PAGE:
As decision makers shape the international climate finance architecture and make choices about which funds and approaches they choose to support, they should consider the unique and positive features of existing funding mechanisms and how these features can help effectively address countries’ current and future investment needs.

Given the real scarcity of resources available, there is no easy answer. If they decide to keep the CIF alive, it may be worth exploring and taking decisions on alternative funding modalities to maintain at least certain elements of the CIF operational and mitigate a potential loss in the momentum it has created.

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Driving geothermal development in developing countries

August 26, 2015 |

 

Geothermal has the potential to play a big role in a low-carbon energy transition but while deployment of wind and solar has taken off in recent years, deployment of geothermal has remained steady but unspectacular for decades. This despite the fact that it is broadly cost competitive with fossil fuel alternatives across the world and is the cheapest source of available power in some developing countries with rapidly growing energy demand.

Among developing countries, only Turkey and Kenya exceeded forecasts for geothermal deployment over the last five years. Elsewhere, over 3GW of power has been left in the ground, mainly in Indonesia and the Philippines but also in new markets such as Chile and Ethiopia.

We estimate that approximately USD 133 billion would be needed for investment in geothermal in developing countries if current plans to build 23 GW of capacity by 2030 are to be met. The scarcity of public finance available for geothermal in these countries is a barrier to achieving these targets but private investment could fill this gap. Many governments in countries with significant resources have liberalized energy and electricity markets and this could result in an investment opportunity of USD 60-77 billion, with average returns on equity of 14-16% if the main project related risks are addressed.

Our analysis, commissioned by the Climate Investment Funds to improve understanding of the role of public finance in different developing countries, suggests that governments and development finance institutions would need to provide the rest of the USD 133 billion in the form of financing and risk mitigation tools needed to attract private investment in these countries.

This requires a 7-10 fold increase in current allocations of public money to the sector for future development. In addition, while significant efforts at the global level to increase public finance commitments for the early stages of geothermal project development mean they now account for 11% of current commitments, in order to meet demand, finance allocated to this stage of projects should be up to 17% of public finance distributed and targeted particularly at the test drilling phase. Part of current public finance could also be refocused on the management of resource risk during the later stages of project operations.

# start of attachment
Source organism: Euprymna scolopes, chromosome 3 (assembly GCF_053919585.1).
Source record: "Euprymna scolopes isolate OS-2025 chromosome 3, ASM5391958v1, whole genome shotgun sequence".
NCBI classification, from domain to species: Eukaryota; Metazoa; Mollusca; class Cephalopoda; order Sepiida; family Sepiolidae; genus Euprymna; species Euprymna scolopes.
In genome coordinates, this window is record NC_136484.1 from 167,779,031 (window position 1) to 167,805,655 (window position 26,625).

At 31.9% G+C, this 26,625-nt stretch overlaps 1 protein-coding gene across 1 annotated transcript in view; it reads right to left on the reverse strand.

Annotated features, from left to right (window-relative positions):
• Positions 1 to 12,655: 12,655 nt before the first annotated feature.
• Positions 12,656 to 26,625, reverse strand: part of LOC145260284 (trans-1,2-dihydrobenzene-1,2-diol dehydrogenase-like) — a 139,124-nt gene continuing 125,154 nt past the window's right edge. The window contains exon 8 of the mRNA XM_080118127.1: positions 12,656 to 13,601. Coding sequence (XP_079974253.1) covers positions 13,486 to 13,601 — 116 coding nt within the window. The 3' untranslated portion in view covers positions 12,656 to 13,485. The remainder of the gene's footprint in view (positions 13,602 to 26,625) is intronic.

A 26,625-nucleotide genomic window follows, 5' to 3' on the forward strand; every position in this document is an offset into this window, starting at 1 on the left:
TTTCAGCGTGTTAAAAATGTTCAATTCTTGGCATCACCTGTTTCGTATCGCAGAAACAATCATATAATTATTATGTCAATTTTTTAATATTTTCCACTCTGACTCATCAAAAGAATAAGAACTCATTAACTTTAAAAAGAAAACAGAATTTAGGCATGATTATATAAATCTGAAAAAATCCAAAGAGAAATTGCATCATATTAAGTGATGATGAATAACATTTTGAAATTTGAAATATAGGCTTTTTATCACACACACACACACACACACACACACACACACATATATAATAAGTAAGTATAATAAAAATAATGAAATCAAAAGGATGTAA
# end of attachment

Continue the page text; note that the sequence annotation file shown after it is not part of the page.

In our most recent report, we draw lessons from a year of analysis of geothermal projects and markets in developing countries to identify how public finance from governments and development finance institutions can be used to best drive private investment. Key factors include:

  • Supportive regulatory frameworks for geothermal, the basic condition for growth together with well-designed feed-in-tariffs aligned with the project‘s lifetime or loan terms available in the local debt market
  • Differentiated public support during the exploration phase, supporting early public exploration and tendering of proven fields in markets with challenging investment environments, while incentivizing early stage exploration in more mature private markets
  • Favorable loan conditions and measures to unlock its provision

Following these recommendations could increase energy access and put those developing countries with geothermal resources on a path to green growth. Our case studies of geothermal projects suggest this can be done without increasing the levelized cost of electricity generated, and thus power tariffs for consumers. When national and international public measures lower financing costs and address specific political, currency and exploration risks relevant for the private sector, private development models can deliver power at similar or lower cost than public development models. This allows governments to increase energy supply and access while committing only 15-35% of what they would invest were they to develop the whole project through local public utilities, freeing resources for further investment. This is something that should be at the forefront of the minds of national energy policymakers and the development banks that support them.

A version of this blog first appeared as an opinion piece on Environmental Finance.

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Is concentrated solar power getting any cheaper? And what role can policy play in bringing costs down?

January 22, 2014 |

 

In the past, renewable energy technologies have been much more expensive than their fossil fuel competitors but costs of wind and solar have come down after public support has deployed them at scale. In fact, costs of solar photovoltaic power plants have decreased roughly 20% and wind power plants 15% every time installed capacity has doubled.

For concentrated solar power (CSP), experts have projected a cost reduction of 10-15% for every doubling of capacity. However, new CPI analysis shows that CSP has not demonstrated cost reductions at the global level with increased deployment over the last five years, but it has done so in some regions for some CSP technologies.